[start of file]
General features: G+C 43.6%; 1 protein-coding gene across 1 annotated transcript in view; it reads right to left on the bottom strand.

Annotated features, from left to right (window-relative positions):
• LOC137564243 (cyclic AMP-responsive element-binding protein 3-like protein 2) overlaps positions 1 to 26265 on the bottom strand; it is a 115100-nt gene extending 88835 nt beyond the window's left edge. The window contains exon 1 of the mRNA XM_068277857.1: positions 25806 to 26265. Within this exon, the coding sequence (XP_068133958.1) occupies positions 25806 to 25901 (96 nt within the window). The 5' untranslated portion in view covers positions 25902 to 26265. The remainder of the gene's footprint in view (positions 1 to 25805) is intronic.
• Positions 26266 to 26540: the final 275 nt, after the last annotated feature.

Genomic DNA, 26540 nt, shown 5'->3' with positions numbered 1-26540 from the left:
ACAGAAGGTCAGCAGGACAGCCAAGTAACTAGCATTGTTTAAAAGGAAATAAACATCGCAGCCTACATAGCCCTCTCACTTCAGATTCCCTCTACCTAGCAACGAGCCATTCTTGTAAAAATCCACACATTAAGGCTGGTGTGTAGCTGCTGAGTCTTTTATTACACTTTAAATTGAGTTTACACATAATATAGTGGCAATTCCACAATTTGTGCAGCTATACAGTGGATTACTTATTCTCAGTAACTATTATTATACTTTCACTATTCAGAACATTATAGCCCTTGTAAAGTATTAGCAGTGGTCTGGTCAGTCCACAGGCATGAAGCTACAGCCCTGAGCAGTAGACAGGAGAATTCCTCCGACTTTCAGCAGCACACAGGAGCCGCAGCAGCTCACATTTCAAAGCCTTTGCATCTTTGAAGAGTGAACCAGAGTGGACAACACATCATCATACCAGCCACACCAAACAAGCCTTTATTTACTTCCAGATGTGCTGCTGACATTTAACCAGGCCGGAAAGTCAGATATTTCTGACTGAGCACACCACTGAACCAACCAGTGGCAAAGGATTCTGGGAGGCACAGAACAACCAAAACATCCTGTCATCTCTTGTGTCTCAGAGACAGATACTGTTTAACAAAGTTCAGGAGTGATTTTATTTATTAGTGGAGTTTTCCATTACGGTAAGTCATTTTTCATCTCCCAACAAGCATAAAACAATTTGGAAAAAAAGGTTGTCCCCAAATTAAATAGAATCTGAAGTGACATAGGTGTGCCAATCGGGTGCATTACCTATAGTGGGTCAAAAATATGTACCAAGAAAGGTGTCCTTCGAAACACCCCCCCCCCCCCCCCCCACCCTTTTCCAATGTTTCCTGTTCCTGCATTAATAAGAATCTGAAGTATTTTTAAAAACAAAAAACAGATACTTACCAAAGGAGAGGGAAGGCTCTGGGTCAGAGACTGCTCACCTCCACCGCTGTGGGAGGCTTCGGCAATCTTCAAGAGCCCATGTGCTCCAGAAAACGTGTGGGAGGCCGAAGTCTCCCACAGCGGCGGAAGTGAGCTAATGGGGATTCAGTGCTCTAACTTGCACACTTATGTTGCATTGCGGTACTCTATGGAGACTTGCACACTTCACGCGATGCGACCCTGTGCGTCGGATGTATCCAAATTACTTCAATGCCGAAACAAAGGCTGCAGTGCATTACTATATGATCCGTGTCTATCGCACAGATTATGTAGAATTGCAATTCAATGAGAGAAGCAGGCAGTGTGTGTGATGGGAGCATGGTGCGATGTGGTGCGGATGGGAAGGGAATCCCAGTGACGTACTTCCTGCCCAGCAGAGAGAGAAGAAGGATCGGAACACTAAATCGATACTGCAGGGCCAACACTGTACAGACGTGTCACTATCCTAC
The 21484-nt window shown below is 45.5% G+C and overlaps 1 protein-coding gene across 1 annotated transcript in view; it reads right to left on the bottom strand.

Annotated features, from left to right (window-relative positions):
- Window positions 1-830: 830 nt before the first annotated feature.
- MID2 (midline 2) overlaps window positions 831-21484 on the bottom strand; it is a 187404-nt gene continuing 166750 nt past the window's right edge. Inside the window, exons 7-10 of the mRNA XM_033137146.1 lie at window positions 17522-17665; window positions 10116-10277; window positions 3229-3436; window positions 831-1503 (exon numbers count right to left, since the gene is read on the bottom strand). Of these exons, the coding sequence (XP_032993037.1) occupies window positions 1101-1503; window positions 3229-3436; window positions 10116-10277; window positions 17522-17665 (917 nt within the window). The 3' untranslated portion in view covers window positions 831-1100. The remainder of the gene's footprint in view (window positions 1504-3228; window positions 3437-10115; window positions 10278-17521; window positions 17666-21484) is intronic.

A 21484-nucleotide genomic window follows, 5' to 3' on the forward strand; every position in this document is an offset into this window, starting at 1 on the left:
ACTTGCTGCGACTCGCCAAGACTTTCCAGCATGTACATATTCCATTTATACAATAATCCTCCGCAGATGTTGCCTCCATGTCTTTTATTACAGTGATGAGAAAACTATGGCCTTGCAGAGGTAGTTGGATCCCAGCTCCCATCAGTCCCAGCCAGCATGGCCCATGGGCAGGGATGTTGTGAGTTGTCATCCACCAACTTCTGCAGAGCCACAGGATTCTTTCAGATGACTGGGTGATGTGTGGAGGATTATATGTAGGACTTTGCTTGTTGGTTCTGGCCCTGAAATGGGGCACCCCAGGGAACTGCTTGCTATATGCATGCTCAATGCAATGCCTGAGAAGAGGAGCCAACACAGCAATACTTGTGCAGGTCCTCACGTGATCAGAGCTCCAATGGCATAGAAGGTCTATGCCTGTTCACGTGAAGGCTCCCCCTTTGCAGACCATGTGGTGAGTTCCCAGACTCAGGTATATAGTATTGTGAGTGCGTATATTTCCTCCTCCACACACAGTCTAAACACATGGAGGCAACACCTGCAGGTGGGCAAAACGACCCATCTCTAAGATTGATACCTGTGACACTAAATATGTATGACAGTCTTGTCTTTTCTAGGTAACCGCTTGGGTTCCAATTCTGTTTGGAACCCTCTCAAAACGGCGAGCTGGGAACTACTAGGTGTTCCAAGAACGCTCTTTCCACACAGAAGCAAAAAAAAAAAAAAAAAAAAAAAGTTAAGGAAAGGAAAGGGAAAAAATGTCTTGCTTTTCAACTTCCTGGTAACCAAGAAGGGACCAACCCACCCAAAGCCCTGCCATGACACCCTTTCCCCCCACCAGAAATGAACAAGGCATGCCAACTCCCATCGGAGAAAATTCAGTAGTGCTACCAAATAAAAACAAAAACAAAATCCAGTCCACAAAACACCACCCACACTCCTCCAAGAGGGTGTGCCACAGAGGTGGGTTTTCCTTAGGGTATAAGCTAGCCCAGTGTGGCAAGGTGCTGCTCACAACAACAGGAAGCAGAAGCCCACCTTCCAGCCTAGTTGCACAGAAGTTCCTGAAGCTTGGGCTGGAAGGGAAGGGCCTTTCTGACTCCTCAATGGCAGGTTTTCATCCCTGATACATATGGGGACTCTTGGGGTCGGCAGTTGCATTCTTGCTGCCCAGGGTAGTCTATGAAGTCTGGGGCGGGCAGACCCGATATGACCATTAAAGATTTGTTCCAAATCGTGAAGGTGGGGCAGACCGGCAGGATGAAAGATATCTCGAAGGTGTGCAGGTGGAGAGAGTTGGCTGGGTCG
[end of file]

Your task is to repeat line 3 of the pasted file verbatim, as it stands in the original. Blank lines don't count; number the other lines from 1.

• LOC137564243 (cyclic AMP-responsive element-binding protein 3-like protein 2) overlaps positions 1 to 26265 on the bottom strand; it is a 115100-nt gene extending 88835 nt beyond the window's left edge. The window contains exon 1 of the mRNA XM_068277857.1: positions 25806 to 26265. Within this exon, the coding sequence (XP_068133958.1) occupies positions 25806 to 25901 (96 nt within the window). The 5' untranslated portion in view covers positions 25902 to 26265. The remainder of the gene's footprint in view (positions 1 to 25805) is intronic.